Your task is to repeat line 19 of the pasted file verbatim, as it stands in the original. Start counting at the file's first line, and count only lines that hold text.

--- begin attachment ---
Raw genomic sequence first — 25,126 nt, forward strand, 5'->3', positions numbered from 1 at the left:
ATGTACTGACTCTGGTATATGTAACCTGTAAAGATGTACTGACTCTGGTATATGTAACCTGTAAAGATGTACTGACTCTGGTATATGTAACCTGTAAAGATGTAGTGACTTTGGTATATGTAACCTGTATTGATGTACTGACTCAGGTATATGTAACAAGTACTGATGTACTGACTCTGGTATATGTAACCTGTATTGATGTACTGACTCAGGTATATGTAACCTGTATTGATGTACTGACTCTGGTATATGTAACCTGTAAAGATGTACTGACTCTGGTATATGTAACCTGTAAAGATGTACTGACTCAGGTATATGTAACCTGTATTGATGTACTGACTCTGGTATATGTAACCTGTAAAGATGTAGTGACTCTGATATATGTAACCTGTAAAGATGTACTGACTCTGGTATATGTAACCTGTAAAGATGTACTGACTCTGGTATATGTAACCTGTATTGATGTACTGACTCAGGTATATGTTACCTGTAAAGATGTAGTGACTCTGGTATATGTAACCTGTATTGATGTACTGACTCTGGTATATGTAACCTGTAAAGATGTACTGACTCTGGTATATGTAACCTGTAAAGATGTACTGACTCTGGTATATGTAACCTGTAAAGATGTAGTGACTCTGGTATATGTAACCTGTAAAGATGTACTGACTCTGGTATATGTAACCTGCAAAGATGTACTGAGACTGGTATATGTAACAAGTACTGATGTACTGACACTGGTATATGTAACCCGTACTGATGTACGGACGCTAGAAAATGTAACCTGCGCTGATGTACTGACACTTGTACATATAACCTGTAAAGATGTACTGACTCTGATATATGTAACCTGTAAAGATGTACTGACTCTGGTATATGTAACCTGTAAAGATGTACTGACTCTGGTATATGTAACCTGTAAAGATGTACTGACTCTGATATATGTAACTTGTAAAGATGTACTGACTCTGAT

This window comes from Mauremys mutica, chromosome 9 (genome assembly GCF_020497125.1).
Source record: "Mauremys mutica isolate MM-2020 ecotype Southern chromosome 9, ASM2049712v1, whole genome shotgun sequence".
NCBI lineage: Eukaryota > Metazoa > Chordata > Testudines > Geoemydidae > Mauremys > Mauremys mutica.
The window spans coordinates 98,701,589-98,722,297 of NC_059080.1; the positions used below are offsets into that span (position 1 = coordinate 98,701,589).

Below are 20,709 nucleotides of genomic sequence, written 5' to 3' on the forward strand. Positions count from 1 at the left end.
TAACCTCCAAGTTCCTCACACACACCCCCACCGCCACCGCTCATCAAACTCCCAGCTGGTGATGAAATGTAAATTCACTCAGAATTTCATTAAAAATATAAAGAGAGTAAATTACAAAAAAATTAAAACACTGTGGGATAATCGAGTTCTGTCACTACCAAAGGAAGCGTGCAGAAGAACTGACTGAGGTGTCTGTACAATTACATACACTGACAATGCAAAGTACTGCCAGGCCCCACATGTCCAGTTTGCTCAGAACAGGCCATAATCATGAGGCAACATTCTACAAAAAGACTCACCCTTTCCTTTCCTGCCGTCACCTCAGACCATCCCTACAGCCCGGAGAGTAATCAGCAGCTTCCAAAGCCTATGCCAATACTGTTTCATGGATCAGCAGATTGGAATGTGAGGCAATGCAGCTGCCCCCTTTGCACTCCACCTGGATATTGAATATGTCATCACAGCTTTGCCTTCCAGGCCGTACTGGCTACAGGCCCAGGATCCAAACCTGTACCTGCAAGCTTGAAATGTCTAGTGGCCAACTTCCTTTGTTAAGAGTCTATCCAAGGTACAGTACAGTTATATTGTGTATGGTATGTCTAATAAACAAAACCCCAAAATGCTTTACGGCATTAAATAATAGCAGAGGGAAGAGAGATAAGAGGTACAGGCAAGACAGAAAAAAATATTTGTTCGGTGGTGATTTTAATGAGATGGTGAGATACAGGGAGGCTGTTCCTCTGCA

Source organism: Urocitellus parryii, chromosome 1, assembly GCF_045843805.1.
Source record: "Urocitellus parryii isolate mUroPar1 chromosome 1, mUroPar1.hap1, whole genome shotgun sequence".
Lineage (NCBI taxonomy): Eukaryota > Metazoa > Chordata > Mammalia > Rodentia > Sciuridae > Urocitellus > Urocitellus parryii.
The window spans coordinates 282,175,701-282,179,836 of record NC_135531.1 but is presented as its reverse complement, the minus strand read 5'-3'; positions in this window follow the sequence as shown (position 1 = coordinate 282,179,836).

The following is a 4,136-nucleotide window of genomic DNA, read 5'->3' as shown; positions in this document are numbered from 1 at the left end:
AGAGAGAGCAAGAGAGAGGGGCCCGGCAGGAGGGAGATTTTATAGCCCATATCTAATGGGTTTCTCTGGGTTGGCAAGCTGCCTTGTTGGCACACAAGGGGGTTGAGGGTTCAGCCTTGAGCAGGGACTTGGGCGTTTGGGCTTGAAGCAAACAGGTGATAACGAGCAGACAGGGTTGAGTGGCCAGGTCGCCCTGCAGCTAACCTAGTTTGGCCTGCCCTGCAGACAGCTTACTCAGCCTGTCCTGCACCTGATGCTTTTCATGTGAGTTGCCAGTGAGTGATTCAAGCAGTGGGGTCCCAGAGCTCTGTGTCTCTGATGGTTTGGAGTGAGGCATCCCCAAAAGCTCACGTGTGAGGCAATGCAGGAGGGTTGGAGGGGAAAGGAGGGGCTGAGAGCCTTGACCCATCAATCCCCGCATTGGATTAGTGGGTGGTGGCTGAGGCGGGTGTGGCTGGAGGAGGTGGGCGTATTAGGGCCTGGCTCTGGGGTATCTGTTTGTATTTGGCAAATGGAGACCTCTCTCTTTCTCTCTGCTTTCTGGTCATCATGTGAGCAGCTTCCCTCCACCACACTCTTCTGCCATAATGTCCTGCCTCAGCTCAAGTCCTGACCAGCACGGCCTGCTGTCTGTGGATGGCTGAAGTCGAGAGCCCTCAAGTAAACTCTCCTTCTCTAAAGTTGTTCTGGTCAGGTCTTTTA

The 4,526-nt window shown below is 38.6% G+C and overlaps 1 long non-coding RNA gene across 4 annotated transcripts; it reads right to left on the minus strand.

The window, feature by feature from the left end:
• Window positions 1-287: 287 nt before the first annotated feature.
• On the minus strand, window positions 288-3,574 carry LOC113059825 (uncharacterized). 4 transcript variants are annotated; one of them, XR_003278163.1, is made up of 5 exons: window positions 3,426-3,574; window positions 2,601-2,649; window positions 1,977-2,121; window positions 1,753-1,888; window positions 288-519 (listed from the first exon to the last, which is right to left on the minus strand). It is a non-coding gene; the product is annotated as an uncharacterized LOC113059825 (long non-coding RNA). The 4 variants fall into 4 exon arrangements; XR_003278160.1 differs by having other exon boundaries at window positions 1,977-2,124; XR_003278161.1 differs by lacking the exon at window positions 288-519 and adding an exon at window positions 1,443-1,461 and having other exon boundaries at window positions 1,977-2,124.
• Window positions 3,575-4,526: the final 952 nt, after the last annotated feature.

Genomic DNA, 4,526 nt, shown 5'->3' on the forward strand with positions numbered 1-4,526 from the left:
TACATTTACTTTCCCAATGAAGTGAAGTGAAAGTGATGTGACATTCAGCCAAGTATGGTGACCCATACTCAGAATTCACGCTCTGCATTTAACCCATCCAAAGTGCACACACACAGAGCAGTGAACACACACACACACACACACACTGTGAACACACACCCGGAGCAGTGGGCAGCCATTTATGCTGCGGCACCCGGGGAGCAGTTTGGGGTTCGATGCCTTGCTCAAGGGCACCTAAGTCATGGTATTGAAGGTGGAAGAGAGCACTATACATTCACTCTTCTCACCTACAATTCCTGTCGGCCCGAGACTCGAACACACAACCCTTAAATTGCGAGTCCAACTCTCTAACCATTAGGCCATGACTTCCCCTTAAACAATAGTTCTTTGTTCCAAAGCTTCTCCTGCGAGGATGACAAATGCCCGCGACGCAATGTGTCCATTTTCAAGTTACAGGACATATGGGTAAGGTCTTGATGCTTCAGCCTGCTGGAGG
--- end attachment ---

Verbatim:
• Window positions 3,575-4,526: the final 952 nt, after the last annotated feature.